♦ The Region (excluding DRC, Madagascar and Seychelles) has recorded an overall cereal deficit of 3.93 million tonnes, which is almost equal to the 3.98 million tonnes deficit recorded during the 2012/13 marketing year (Table 3 & 4)
1. Executive Summary
Zimbabwe has slowly recovered from the economic problems of 2008 largely as a result of the introduction of the foreign currency and the inclusive government. The situation has improved, however there are some unmet needs that require interventions which include the following,
76% of the predominantly rural population is considered poor and remain unable to meet their daily food requirements
One out of every three children being chronically malnourished.
Reduced incomes and high food prices are expected to increase food insecurity among poor households in south-western districts
Contains 2 maps
An estimated 518,000 people across southern Africa were affected by floods and storms during the 2012/2013 rainfall season.
The most affected country was Mozambique, where 250,000 people received humanitarian assistance.
Due in part to the sub-optimal temporal distribution of rainfall, most countries may have below average rainfall-related crop performance this season.
Period covered by this update: 17 April to 30 May 2013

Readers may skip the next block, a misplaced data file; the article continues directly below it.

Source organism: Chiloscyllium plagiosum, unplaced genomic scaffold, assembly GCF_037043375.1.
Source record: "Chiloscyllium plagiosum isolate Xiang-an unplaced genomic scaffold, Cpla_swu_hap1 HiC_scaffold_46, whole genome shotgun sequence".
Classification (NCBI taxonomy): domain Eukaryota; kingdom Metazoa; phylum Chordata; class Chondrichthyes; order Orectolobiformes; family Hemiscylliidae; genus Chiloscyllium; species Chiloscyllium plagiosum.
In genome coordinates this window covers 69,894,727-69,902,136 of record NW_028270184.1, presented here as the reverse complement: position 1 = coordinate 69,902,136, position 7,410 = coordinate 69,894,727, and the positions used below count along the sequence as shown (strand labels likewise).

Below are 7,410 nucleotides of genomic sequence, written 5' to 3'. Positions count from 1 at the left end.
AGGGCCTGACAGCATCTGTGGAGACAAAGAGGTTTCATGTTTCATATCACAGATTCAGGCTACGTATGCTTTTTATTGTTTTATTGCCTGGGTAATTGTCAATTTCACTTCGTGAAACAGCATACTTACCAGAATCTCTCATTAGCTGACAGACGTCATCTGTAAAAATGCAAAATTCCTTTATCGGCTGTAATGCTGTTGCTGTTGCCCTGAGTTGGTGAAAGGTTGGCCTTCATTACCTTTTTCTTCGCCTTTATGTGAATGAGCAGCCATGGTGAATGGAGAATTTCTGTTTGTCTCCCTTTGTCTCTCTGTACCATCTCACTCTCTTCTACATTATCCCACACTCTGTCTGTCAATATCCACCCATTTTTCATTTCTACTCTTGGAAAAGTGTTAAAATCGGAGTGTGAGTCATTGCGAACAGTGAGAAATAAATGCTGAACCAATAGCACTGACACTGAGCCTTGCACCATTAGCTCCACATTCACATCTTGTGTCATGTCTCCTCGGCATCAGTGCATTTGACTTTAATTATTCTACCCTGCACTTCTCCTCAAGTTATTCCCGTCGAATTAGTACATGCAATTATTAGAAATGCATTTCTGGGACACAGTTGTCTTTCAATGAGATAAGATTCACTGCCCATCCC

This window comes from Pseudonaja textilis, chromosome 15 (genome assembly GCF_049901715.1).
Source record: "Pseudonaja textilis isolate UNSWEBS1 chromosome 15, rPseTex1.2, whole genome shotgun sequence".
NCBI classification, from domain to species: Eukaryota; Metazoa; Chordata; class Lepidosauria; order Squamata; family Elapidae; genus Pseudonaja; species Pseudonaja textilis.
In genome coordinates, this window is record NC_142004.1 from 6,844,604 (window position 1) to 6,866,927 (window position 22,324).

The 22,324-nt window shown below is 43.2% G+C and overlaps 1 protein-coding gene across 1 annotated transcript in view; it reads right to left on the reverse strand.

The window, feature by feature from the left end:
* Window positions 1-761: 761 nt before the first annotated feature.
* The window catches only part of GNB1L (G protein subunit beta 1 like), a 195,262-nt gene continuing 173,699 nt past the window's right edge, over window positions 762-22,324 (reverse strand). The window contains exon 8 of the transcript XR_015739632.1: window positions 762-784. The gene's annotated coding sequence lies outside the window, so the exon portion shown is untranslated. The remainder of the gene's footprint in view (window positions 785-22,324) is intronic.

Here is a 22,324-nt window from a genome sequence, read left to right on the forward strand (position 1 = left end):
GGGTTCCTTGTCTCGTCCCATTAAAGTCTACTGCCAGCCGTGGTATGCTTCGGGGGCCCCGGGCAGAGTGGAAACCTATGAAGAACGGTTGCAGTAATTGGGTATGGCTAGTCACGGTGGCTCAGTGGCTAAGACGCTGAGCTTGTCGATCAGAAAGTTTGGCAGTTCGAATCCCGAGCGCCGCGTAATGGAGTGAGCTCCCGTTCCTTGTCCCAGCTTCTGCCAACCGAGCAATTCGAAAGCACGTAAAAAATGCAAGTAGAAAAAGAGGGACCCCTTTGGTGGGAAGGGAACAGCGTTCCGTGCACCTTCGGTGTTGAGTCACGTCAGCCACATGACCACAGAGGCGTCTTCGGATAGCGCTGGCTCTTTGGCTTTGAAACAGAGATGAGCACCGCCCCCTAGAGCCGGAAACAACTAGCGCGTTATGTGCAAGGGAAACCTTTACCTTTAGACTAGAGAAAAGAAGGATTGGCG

CHF 266,514 was allocated from the IFRC’s Disaster Relief Emergency Fund (DREF) on 7 February 2013 to support the National Society in delivering assistance to 700 flood affected households or 3,500 beneficiaries. Unearmarked funds to repay DREF are encouraged.
Minimal acute food insecurity outcomes to prevail across the region
• As the agricultural season drawsto a close, above normal rains in April in the southern parts of the region could improve pasture conditions. However, they are unlikely to mitigate the impact of earlier periods of extended dryness on crop production. Additionally, recent wet conditions, along with possibility of continued rains, may cause cob-rot among crops drying in the field.
Snapshot 06 - 13 2013
CHF 266,514 was allocated from the IFRC’s Disaster Relief Emergency Fund (DREF) on 7 February 2013 to support the National Society in delivering assistance to 700 flood affected households or 3500 beneficiaries.
In Syria, fighting between the Government and opposition groups continued in all governorates apart from Tartous and As-Sweida. Following a large scale offensive by the Government initiated on 26 April, heavy fighting has been reported in and around Damascus. Clashes in Eastern Ghouta forced the closure of Damascus international airport. Approximately 6.8 million people are in need of humanitarian assistance in the country while some 4.25 million people are displaced and over 1.4 million people have fled into neighbouring countries.
In this issue
ERF Fundraising Activities P.1
ERF Interventions P.2
Name of implementing partner Christian Care
Name of District/Area of operation Mberengwa West
Name of person completing form
5 April 2013
Several weeks of above-average seasonal precipitation over the Greater Horn has negatively impacted parts of Kenya
1) Since the beginning of the year, poorly distributed and significantly below average seasonal rainfall has led to deteriorating ground conditions, stressed vegetation and negatively impacted cropping activities and livestock throughout many parts of southwestern Africa. Many local areas in Angola and Namibia have experienced less than half of their normal rainfall accumulation since January.